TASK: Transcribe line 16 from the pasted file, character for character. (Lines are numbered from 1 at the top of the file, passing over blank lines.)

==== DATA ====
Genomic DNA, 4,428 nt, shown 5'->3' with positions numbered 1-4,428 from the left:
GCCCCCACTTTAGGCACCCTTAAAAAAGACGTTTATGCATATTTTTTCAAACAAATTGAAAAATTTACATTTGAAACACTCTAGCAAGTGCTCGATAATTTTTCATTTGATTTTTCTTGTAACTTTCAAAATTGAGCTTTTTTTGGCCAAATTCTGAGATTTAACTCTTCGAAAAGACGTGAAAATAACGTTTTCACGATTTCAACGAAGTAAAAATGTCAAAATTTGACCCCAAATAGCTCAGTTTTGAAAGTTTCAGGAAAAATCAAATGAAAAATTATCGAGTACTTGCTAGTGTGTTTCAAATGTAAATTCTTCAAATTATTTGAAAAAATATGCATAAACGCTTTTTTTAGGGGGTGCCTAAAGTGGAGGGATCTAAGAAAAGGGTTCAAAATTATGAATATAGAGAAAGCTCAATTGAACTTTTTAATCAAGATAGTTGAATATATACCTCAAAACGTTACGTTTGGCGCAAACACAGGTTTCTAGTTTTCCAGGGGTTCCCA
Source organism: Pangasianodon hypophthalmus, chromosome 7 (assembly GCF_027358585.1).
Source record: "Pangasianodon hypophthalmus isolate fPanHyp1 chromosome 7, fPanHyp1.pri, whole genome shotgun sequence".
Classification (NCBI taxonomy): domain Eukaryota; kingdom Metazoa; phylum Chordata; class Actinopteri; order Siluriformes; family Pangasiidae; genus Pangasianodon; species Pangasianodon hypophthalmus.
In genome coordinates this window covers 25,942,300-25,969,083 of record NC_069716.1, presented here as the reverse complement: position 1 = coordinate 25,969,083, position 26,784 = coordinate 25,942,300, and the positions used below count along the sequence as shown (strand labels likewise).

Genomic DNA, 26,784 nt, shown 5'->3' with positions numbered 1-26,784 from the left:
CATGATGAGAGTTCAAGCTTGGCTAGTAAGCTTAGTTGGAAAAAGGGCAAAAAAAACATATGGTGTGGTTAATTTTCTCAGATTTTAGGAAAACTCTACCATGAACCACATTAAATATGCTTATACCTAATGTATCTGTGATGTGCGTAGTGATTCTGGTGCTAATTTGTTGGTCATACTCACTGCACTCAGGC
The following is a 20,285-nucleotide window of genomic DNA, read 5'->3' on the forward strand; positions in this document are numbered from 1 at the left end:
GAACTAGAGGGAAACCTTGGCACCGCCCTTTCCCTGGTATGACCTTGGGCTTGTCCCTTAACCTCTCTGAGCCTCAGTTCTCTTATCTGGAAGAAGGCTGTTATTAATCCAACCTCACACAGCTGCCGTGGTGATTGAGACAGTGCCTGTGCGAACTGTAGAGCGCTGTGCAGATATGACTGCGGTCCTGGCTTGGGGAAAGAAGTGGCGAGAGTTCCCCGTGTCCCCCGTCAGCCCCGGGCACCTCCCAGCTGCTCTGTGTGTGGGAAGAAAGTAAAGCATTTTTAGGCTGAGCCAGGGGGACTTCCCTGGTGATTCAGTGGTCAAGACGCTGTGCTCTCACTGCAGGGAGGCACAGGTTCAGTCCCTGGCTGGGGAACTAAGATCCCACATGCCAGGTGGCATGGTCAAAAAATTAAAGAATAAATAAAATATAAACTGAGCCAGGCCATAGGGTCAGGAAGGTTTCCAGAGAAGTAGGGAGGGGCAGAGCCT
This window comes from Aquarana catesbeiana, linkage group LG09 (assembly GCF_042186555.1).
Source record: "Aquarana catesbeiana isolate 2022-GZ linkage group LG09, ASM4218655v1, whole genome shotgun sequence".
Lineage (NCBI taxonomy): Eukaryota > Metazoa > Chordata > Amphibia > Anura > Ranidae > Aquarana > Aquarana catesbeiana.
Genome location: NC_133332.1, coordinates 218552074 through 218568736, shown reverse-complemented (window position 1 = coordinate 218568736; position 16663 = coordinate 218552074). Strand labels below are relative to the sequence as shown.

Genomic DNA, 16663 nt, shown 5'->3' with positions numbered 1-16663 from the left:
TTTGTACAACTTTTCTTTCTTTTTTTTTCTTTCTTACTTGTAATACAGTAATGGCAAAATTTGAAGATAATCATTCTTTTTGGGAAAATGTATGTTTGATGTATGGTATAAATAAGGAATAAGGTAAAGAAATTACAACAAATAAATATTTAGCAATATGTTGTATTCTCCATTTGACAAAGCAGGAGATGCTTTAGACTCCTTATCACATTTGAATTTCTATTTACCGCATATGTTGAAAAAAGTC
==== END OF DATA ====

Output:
TTTGTACAACTTTTCTTTCTTTTTTTTTCTTTCTTACTTGTAATACAGTAATGGCAAAATTTGAAGATAATCATTCTTTTTGGGAAAATGTATGTTTGATGTATGGTATAAATAAGGAATAAGGTAAAGAAATTACAACAAATAAATATTTAGCAATATGTTGTATTCTCCATTTGACAAAGCAGGAGATGCTTTAGACTCCTTATCACATTTGAATTTCTATTTACCGCATATGTTGAAAAAAGTC